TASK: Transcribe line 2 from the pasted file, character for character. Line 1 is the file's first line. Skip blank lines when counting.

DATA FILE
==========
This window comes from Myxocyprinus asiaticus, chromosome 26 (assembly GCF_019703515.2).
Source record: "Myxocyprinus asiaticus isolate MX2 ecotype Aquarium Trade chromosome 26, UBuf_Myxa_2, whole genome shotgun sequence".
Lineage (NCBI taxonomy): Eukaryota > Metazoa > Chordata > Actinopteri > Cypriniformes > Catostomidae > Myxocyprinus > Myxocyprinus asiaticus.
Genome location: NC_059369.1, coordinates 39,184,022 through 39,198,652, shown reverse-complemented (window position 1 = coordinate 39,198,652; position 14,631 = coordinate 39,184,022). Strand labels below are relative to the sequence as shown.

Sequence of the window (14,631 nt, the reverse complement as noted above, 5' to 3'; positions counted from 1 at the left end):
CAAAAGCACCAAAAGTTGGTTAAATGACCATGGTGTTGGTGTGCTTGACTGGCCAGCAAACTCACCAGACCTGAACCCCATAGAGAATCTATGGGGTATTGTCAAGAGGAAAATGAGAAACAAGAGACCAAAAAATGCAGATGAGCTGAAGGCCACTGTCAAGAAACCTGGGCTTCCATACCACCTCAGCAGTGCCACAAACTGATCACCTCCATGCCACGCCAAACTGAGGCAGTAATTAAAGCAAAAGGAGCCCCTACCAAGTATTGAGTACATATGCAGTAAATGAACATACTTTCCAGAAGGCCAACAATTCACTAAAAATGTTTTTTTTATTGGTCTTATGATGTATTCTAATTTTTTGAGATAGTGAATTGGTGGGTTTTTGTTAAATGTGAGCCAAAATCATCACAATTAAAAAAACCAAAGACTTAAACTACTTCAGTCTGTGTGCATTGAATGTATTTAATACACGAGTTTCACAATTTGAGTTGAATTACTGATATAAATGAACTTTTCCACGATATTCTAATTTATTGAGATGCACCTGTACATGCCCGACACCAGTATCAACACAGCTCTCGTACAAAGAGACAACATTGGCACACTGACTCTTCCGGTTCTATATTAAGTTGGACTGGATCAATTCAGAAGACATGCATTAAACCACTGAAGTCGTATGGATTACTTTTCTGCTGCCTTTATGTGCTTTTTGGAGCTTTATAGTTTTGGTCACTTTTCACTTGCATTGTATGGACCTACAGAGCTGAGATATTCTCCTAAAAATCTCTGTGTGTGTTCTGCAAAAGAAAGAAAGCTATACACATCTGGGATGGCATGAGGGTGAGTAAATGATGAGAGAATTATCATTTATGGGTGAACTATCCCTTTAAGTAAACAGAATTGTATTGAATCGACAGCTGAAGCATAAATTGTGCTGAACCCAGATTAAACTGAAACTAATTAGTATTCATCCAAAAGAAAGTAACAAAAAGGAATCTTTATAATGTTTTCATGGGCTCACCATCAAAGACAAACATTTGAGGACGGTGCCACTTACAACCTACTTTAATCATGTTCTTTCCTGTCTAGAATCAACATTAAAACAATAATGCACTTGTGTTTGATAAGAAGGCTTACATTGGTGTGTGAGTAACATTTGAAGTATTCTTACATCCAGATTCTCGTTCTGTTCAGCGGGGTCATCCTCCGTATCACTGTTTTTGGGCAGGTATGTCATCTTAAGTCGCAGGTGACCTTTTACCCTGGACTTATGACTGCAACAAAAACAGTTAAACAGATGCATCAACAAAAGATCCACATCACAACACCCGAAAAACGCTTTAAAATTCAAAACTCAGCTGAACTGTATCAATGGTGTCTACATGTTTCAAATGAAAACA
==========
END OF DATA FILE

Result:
Source record: "Myxocyprinus asiaticus isolate MX2 ecotype Aquarium Trade chromosome 26, UBuf_Myxa_2, whole genome shotgun sequence".